Academic journal article Monthly Labor Review

Household Spending on Energy

Academic journal article Monthly Labor Review

Household Spending on Energy

Article excerpt

The urban population of the United States devoted an average of 8.0 percent of their total annual expenditures to energy over the 1982-2004 period. The share of total expenditures allocated to the purchase of gasoline and motor oil was 3.8 percent; electricity accounted for 2.8 percent of total spending, and natural gas and fuel oil accounted for the remainder.

The share of the household budget spent on energy consumption at different times and by various groups is the subject of "Household energy expenditures, 1982-2005," by David B. Cashin and Leslie McGranahan (Chicago Fed Letter, June 2006).

The share of household spending devoted to energy expenditures--which is a function of energy prices, quantities consumed, and total expenditures--was at its recent high in the early 1980s. During that period, energy expenditures averaged 11 percent of the household budget. Between 1990 and 2004, household spending on energy dropped to an average of 7 percent of expenditures. For last year, 2005, the authors estimate that households saw 8.5 percent of their spending go for energy products.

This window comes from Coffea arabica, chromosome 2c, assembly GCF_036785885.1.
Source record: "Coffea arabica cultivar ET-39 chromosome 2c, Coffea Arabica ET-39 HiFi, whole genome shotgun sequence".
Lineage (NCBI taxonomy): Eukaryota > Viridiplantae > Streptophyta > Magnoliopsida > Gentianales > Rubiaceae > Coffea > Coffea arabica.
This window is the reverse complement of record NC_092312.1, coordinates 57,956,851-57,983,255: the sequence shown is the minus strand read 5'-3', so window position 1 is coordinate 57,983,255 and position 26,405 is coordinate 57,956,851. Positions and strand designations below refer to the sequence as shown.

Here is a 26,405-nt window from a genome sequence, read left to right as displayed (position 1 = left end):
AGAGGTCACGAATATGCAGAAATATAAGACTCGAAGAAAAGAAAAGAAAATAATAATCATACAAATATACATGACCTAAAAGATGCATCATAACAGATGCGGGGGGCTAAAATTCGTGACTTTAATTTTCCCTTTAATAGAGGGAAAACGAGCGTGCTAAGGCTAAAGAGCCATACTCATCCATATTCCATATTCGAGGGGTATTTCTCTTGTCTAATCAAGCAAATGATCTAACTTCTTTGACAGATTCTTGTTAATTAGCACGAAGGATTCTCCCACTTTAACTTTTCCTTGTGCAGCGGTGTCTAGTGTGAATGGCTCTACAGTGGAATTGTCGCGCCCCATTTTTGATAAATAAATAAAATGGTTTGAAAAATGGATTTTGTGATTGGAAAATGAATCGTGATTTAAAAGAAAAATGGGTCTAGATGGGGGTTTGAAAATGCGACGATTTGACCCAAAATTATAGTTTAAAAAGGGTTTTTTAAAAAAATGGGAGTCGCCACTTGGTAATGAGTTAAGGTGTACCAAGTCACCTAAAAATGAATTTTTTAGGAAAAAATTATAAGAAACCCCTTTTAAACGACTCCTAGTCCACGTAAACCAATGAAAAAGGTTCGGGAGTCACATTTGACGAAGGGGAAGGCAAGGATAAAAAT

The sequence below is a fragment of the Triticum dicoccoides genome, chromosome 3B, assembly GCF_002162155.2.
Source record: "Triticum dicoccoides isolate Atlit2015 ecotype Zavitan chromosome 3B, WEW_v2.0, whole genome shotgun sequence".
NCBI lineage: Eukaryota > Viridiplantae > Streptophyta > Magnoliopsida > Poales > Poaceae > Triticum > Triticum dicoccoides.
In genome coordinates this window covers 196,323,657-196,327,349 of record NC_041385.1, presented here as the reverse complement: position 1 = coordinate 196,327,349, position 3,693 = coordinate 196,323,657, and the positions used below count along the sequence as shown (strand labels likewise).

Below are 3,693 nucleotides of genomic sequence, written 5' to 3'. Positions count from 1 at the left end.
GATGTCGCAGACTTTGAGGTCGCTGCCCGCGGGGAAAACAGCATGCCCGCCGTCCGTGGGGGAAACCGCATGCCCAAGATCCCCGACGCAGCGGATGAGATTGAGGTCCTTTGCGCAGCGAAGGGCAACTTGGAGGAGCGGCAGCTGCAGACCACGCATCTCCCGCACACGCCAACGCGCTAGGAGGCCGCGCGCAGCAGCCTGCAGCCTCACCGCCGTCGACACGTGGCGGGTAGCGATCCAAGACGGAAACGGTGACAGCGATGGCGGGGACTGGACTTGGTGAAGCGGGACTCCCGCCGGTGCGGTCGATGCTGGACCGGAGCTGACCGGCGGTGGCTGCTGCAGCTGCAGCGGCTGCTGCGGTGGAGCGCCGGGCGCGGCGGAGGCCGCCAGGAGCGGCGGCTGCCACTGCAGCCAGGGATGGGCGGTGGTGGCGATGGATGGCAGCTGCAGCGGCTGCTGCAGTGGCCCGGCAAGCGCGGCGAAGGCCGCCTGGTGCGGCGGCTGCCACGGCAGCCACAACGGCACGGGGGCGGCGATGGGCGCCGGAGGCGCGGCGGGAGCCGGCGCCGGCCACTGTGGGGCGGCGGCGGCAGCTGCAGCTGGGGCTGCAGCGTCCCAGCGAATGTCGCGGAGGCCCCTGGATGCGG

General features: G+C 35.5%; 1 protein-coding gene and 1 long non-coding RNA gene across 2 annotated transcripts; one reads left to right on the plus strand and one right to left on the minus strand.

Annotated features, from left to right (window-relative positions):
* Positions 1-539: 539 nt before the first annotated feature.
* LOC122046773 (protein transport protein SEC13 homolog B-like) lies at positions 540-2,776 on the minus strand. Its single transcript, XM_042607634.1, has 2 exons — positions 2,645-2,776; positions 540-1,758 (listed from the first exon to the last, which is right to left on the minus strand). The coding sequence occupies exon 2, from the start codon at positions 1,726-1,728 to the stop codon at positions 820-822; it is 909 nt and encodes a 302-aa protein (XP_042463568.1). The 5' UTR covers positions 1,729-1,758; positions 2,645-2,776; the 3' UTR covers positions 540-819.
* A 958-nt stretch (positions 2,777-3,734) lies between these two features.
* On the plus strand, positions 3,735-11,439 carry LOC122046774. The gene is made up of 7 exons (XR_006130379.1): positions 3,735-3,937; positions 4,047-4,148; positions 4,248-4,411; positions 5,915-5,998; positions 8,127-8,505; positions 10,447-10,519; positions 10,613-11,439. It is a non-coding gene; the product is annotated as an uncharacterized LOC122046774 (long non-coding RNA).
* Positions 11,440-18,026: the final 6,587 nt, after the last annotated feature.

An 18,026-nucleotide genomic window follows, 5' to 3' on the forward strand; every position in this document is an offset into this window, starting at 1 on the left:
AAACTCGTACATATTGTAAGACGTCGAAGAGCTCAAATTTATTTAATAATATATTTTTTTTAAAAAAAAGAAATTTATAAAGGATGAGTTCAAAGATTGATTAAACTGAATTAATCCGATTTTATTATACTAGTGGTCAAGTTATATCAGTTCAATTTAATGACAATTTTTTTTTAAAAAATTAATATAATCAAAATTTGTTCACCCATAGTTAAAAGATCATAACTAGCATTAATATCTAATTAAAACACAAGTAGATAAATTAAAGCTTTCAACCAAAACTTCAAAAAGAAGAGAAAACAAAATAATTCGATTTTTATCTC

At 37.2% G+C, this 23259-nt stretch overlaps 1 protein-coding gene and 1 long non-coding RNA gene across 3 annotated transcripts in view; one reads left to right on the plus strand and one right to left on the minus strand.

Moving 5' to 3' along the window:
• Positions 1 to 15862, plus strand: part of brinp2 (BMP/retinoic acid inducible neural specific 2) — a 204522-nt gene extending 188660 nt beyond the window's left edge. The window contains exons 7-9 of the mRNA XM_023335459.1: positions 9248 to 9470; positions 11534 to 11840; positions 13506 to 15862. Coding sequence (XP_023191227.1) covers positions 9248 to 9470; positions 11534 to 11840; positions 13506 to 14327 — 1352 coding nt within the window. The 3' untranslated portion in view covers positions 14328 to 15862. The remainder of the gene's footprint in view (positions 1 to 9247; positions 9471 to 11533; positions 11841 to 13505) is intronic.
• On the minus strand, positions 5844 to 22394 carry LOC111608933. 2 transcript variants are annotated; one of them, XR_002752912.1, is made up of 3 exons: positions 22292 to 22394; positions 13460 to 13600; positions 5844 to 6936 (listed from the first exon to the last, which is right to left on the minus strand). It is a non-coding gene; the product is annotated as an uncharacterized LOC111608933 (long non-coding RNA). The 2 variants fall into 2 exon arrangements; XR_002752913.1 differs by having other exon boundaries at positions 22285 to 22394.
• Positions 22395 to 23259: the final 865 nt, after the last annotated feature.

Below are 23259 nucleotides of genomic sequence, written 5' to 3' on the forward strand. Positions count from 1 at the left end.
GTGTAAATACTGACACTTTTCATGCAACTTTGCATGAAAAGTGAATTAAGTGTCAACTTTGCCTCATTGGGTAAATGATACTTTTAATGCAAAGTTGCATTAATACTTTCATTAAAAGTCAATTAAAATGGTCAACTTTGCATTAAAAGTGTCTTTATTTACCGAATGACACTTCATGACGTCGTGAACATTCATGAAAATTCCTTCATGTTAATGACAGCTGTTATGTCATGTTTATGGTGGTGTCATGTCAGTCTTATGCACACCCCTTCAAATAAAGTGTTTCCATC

Until 2005, the inflation-adjusted price of gasoline, the largest component of energy consumption, has been below its 1982 level. However, prices of electricity have gradually declined since the 1980s. …

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